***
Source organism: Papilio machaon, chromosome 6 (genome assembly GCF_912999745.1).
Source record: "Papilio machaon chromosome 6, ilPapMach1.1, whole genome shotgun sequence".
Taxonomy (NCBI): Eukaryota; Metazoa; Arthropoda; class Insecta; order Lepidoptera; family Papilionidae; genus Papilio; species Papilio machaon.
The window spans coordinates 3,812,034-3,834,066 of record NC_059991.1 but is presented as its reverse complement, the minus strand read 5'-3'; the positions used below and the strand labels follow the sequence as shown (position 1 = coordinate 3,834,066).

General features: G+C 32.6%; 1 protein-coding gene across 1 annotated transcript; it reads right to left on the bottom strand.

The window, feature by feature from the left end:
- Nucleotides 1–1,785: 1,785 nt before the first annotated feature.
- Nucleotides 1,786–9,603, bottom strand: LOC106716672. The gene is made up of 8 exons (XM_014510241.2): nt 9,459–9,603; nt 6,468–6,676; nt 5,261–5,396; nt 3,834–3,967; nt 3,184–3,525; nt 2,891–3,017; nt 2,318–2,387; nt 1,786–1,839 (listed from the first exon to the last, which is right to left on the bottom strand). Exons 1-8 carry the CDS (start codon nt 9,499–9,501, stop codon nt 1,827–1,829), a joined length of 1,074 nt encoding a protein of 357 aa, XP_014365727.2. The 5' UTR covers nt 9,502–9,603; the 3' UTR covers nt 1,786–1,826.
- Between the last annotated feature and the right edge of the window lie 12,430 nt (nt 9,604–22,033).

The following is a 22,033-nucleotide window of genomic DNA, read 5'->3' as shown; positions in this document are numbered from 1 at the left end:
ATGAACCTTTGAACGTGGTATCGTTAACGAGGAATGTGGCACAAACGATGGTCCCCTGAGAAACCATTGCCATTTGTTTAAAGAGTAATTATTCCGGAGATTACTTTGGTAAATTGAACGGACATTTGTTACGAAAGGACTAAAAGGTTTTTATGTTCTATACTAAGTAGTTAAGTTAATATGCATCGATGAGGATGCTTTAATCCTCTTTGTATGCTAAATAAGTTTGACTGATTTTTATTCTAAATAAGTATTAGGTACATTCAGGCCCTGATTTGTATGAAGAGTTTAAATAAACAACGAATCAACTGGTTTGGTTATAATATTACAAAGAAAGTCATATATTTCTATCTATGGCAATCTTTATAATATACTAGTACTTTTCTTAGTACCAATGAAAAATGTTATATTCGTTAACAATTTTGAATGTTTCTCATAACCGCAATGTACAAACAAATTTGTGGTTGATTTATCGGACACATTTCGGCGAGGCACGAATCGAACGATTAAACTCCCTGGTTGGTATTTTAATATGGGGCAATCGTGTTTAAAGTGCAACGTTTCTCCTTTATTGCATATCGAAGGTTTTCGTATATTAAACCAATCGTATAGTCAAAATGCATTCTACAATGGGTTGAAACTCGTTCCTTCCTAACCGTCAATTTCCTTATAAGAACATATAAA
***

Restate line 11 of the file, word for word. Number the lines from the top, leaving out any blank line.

ATGAACCTTTGAACGTGGTATCGTTAACGAGGAATGTGGCACAAACGATGGTCCCCTGAGAAACCATTGCCATTTGTTTAAAGAGTAATTATTCCGGAGATTACTTTGGTAAATTGAACGGACATTTGTTACGAAAGGACTAAAAGGTTTTTATGTTCTATACTAAGTAGTTAAGTTAATATGCATCGATGAGGATGCTTTAATCCTCTTTGTATGCTAAATAAGTTTGACTGATTTTTATTCTAAATAAGTATTAGGTACATTCAGGCCCTGATTTGTATGAAGAGTTTAAATAAACAACGAATCAACTGGTTTGGTTATAATATTACAAAGAAAGTCATATATTTCTATCTATGGCAATCTTTATAATATACTAGTACTTTTCTTAGTACCAATGAAAAATGTTATATTCGTTAACAATTTTGAATGTTTCTCATAACCGCAATGTACAAACAAATTTGTGGTTGATTTATCGGACACATTTCGGCGAGGCACGAATCGAACGATTAAACTCCCTGGTTGGTATTTTAATATGGGGCAATCGTGTTTAAAGTGCAACGTTTCTCCTTTATTGCATATCGAAGGTTTTCGTATATTAAACCAATCGTATAGTCAAAATGCATTCTACAATGGGTTGAAACTCGTTCCTTCCTAACCGTCAATTTCCTTATAAGAACATATAAA